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Christians sent to Chinese labour camps: report

ABC News Australia

Villagers in southern China's Guangxi province accused local police on Tuesday of arresting Bible owners and sentencing them to labour camps as part as a campaign to weed out "illegal religious organisations."

Written testimony supplied to AFP by villagers in Xilin county accused up to 40 policemen of descending on Christian villages in the middle of the night and ransacking homes in search of Bibles and other religious materials.

Official arrest documents also show that following their detention three people from Weishan and Tianbao villages were sentenced without trial to 18 months in a labor camp run by the Nanning Glass Factory in the provincial capital.

The three were taken away on the night of April 27, but it was only on September 26 that Xilin county police told villagers the three Bible owners, identified as Li Hualiang, Wu Zhengxin and Wu Xinhua, had been sent to the labor camp, one villager said.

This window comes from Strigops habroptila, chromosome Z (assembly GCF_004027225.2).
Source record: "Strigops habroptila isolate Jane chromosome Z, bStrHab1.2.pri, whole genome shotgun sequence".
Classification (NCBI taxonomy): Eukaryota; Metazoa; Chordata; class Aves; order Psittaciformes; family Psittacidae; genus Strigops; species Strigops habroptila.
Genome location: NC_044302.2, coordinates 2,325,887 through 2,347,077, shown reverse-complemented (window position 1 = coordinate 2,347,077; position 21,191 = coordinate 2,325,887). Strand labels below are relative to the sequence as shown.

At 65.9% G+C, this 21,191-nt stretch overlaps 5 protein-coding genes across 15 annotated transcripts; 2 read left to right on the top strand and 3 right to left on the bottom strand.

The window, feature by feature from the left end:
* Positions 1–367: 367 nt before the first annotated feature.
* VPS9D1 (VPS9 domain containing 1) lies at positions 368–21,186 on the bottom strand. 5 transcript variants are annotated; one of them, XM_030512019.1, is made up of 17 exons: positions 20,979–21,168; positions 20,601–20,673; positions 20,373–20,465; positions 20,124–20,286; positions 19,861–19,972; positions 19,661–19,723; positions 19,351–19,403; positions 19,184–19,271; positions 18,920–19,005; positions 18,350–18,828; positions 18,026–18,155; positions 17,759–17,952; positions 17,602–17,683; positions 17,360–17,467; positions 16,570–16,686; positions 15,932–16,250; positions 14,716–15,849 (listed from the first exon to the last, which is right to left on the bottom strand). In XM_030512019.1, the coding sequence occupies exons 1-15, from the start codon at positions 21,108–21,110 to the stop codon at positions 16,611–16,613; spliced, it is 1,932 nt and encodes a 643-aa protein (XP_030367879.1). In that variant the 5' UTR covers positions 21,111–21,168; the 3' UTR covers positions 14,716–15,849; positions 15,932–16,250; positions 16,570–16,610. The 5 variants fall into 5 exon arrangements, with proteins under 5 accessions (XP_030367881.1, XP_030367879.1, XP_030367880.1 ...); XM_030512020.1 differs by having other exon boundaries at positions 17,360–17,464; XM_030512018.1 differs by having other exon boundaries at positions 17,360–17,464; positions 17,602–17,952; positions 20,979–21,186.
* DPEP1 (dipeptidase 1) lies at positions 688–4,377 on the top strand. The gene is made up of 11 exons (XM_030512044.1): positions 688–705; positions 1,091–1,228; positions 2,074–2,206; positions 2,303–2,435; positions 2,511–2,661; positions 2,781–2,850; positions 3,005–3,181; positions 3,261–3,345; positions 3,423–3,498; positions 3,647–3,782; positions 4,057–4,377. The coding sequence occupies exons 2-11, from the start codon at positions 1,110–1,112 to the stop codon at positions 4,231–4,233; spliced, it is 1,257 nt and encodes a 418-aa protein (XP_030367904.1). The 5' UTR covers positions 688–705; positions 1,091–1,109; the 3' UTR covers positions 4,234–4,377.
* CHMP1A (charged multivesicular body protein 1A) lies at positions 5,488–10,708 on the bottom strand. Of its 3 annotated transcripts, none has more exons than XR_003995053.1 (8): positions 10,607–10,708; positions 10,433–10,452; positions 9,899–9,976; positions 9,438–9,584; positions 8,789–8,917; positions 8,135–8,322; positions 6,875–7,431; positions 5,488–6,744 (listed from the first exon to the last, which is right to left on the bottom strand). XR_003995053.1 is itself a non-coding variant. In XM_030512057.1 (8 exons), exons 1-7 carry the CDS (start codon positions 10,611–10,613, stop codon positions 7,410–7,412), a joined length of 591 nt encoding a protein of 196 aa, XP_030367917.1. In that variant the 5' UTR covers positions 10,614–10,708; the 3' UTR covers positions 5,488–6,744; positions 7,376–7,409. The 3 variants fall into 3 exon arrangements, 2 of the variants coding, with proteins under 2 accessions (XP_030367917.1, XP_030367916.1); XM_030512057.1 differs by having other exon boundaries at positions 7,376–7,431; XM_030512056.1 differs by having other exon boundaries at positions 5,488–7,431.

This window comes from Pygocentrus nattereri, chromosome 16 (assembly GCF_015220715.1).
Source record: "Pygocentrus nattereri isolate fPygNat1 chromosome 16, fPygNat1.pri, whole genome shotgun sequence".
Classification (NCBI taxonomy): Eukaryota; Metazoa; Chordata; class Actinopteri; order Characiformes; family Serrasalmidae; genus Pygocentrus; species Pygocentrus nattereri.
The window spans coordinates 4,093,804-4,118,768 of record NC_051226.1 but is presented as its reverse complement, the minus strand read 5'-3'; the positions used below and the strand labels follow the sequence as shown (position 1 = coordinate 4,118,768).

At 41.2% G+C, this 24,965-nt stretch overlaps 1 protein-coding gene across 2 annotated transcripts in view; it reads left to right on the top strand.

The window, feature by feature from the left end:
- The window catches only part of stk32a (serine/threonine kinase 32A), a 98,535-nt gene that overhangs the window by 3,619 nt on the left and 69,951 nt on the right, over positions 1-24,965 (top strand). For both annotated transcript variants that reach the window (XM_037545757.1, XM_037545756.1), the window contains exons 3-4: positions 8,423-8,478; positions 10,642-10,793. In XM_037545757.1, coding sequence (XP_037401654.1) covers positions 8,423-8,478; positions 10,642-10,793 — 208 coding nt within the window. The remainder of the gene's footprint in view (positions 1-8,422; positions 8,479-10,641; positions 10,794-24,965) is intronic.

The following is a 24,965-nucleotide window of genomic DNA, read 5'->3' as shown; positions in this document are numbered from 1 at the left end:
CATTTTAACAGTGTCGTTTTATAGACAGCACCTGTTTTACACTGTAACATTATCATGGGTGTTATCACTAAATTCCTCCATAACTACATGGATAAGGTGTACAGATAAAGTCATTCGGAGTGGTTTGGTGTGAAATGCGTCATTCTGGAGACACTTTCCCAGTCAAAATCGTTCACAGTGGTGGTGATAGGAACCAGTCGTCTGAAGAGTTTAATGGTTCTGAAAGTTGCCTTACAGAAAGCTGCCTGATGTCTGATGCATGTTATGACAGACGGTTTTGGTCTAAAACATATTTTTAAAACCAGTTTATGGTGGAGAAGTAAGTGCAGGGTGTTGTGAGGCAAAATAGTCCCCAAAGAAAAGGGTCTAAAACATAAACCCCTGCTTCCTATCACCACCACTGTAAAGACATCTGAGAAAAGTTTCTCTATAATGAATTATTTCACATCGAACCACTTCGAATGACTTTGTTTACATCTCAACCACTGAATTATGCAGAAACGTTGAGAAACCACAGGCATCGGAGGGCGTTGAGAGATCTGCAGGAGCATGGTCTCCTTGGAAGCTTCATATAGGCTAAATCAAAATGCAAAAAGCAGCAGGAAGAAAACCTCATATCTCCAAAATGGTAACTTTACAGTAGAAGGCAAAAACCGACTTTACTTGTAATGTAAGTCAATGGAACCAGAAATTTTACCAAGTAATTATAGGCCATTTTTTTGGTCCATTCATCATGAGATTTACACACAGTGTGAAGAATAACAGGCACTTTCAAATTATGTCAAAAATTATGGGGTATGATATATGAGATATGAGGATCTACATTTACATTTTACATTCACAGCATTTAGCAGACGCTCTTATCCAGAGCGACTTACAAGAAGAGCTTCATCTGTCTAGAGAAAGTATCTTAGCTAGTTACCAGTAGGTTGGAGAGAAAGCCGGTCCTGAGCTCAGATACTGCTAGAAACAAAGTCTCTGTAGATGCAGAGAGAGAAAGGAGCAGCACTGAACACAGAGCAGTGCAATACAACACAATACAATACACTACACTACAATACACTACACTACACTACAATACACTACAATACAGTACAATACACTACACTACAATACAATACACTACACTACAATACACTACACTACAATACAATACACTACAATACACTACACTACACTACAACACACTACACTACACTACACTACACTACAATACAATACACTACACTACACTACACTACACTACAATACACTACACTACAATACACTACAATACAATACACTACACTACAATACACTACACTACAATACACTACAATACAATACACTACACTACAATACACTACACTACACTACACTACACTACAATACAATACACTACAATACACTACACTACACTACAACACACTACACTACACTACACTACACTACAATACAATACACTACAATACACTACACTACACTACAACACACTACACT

After repeated efforts, relatives of the men were finally allowed to visit them on October 21.

"This is really astonishing. A person is not a cow or a horse," the villager said in his written testimony of the events.

"Even if they had committed some evil act, if they were to be executed, or if they were to be sentenced, wouldn't you have to inform their families?"

Police began suspecting illegal religious activities at the villages in the late 1990s and despite levying fines of up to 500 yuan per villager, renewed efforts to wipe out "illegal religious organisations" again this year.

Officials in Hebei, Jiangsu and Zhejiang provinces have told AFP that similar crackdowns implemented after the political transition to a new leadership led by President Hu Jintao was completed in March were also ongoing.

The Hong Kong-based Information Centre for Human Rights and Democracy said last week that the nationwide campaign to wipe out "illegal religious organisations" could affect up to 50 million Chinese Christians worship.
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